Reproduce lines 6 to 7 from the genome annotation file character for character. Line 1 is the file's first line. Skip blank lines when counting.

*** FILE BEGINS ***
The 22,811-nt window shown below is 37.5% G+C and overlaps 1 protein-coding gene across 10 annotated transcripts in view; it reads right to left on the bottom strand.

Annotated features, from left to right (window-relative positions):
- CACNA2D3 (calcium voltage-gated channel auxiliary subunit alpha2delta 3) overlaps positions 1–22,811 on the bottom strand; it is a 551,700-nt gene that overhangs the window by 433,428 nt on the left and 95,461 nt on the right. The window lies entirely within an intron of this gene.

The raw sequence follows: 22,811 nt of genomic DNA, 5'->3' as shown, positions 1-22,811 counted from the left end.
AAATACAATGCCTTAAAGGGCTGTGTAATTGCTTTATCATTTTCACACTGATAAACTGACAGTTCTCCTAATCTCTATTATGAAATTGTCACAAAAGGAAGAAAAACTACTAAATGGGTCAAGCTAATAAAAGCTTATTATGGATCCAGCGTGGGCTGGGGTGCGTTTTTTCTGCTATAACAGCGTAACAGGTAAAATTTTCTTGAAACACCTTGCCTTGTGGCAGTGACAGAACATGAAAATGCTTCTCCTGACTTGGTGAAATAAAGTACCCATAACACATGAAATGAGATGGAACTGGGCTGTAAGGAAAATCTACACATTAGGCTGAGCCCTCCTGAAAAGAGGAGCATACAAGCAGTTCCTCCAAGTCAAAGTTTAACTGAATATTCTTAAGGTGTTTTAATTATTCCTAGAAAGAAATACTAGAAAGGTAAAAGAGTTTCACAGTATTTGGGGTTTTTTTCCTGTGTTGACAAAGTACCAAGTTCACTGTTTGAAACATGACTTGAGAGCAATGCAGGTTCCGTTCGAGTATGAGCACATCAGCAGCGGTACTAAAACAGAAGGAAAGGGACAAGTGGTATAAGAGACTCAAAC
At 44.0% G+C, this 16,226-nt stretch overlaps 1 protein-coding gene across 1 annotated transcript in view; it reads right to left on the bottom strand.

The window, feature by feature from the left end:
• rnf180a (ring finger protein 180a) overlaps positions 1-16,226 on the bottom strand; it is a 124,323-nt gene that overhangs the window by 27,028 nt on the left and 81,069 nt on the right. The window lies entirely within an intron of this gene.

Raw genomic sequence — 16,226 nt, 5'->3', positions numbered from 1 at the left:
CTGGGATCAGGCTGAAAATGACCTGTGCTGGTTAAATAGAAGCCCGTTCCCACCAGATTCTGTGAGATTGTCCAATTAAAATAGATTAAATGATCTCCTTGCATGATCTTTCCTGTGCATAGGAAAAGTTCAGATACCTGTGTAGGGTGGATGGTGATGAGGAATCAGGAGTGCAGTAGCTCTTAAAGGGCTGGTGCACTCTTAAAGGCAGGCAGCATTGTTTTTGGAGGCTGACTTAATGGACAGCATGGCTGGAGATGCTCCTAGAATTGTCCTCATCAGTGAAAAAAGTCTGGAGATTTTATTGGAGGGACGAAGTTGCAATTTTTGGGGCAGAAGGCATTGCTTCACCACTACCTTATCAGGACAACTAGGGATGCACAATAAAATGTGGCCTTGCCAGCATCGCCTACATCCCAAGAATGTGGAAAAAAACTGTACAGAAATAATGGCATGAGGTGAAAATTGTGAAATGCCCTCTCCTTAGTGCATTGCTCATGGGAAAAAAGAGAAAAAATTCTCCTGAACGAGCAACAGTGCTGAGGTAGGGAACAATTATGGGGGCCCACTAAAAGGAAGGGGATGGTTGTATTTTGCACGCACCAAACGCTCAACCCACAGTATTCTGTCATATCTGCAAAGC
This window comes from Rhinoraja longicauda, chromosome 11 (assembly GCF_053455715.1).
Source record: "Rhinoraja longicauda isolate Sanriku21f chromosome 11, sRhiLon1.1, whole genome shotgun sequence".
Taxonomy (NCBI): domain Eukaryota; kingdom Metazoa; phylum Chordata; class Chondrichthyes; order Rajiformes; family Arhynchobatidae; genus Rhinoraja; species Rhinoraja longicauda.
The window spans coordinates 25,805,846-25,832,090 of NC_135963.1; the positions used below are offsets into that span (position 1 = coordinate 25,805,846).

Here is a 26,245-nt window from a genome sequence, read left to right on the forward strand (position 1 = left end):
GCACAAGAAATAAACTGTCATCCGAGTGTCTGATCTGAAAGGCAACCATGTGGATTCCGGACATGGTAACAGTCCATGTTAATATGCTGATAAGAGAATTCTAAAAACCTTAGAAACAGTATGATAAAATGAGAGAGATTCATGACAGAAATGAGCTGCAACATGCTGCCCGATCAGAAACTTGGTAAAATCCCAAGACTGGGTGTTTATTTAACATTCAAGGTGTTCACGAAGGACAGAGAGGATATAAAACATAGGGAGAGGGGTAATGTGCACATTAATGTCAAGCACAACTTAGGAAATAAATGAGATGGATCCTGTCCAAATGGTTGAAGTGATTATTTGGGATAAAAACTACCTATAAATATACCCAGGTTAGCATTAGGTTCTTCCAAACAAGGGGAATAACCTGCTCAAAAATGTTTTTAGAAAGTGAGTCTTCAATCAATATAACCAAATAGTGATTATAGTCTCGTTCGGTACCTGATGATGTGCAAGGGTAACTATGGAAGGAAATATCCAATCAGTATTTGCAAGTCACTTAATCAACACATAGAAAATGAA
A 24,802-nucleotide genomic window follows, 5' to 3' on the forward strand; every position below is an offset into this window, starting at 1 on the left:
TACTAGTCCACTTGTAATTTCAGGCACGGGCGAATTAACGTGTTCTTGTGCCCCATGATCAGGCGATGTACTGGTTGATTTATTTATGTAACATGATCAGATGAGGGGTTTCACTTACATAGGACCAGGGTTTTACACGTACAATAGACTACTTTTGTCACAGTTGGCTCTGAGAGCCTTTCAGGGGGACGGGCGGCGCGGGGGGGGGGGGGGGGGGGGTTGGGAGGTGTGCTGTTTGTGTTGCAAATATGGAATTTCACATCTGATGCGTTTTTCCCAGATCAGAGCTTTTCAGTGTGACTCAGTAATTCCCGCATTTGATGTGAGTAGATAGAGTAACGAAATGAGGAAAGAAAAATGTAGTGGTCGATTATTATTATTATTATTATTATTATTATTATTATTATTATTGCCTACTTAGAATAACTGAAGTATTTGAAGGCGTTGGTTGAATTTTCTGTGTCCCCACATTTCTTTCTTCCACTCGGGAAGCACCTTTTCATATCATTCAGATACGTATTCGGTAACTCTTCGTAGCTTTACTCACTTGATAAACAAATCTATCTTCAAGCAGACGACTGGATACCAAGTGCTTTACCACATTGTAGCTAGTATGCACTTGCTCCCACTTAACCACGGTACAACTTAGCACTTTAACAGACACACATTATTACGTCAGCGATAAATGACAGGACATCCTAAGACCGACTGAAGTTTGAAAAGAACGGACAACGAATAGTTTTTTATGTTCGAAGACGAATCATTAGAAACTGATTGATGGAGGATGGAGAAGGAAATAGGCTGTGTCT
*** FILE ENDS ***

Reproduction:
At 44.0% G+C, this 16,226-nt stretch overlaps 1 protein-coding gene across 1 annotated transcript in view; it reads right to left on the bottom strand.

The window, feature by feature from the left end: